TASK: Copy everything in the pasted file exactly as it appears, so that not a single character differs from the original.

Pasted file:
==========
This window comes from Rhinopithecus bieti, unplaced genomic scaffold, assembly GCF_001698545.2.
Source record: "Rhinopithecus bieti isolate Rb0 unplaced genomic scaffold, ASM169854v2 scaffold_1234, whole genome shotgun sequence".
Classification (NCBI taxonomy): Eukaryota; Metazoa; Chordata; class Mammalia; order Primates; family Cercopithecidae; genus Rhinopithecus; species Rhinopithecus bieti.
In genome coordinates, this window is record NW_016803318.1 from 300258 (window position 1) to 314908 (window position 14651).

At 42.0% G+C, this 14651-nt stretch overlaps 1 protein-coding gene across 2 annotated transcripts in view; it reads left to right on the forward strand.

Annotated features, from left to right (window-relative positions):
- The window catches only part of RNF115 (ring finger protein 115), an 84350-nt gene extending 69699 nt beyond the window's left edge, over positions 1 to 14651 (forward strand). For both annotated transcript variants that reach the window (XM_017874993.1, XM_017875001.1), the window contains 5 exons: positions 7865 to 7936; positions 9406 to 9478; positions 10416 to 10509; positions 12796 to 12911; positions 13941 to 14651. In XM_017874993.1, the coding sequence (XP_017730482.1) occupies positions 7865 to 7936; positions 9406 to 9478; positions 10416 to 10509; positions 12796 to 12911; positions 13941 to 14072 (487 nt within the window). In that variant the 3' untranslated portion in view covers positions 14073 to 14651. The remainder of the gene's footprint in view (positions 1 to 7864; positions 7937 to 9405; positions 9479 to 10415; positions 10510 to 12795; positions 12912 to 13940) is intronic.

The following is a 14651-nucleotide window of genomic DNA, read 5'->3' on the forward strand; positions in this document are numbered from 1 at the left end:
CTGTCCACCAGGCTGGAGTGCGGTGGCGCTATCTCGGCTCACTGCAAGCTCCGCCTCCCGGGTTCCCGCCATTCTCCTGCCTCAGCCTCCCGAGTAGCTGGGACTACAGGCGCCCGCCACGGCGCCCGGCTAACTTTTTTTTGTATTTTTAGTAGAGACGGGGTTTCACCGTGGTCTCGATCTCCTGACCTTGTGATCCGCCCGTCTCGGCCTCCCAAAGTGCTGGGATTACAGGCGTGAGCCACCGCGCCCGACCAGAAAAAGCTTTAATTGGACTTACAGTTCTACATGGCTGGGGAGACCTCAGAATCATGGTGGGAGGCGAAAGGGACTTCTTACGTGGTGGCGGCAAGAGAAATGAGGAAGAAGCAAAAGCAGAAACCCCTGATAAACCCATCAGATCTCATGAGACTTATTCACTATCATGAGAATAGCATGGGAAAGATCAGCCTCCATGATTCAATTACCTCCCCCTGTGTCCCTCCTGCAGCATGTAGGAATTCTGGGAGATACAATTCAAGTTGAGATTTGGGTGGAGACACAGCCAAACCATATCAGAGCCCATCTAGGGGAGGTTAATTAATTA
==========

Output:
This window comes from Rhinopithecus bieti, unplaced genomic scaffold, assembly GCF_001698545.2.
Source record: "Rhinopithecus bieti isolate Rb0 unplaced genomic scaffold, ASM169854v2 scaffold_1234, whole genome shotgun sequence".
Classification (NCBI taxonomy): Eukaryota; Metazoa; Chordata; class Mammalia; order Primates; family Cercopithecidae; genus Rhinopithecus; species Rhinopithecus bieti.
In genome coordinates, this window is record NW_016803318.1 from 300258 (window position 1) to 314908 (window position 14651).

At 42.0% G+C, this 14651-nt stretch overlaps 1 protein-coding gene across 2 annotated transcripts in view; it reads left to right on the forward strand.

Annotated features, from left to right (window-relative positions):
- The window catches only part of RNF115 (ring finger protein 115), an 84350-nt gene extending 69699 nt beyond the window's left edge, over positions 1 to 14651 (forward strand). For both annotated transcript variants that reach the window (XM_017874993.1, XM_017875001.1), the window contains 5 exons: positions 7865 to 7936; positions 9406 to 9478; positions 10416 to 10509; positions 12796 to 12911; positions 13941 to 14651. In XM_017874993.1, the coding sequence (XP_017730482.1) occupies positions 7865 to 7936; positions 9406 to 9478; positions 10416 to 10509; positions 12796 to 12911; positions 13941 to 14072 (487 nt within the window). In that variant the 3' untranslated portion in view covers positions 14073 to 14651. The remainder of the gene's footprint in view (positions 1 to 7864; positions 7937 to 9405; positions 9479 to 10415; positions 10510 to 12795; positions 12912 to 13940) is intronic.

The following is a 14651-nucleotide window of genomic DNA, read 5'->3' on the forward strand; positions in this document are numbered from 1 at the left end:
CTGTCCACCAGGCTGGAGTGCGGTGGCGCTATCTCGGCTCACTGCAAGCTCCGCCTCCCGGGTTCCCGCCATTCTCCTGCCTCAGCCTCCCGAGTAGCTGGGACTACAGGCGCCCGCCACGGCGCCCGGCTAACTTTTTTTTGTATTTTTAGTAGAGACGGGGTTTCACCGTGGTCTCGATCTCCTGACCTTGTGATCCGCCCGTCTCGGCCTCCCAAAGTGCTGGGATTACAGGCGTGAGCCACCGCGCCCGACCAGAAAAAGCTTTAATTGGACTTACAGTTCTACATGGCTGGGGAGACCTCAGAATCATGGTGGGAGGCGAAAGGGACTTCTTACGTGGTGGCGGCAAGAGAAATGAGGAAGAAGCAAAAGCAGAAACCCCTGATAAACCCATCAGATCTCATGAGACTTATTCACTATCATGAGAATAGCATGGGAAAGATCAGCCTCCATGATTCAATTACCTCCCCCTGTGTCCCTCCTGCAGCATGTAGGAATTCTGGGAGATACAATTCAAGTTGAGATTTGGGTGGAGACACAGCCAAACCATATCAGAGCCCATCTAGGGGAGGTTAATTAATTA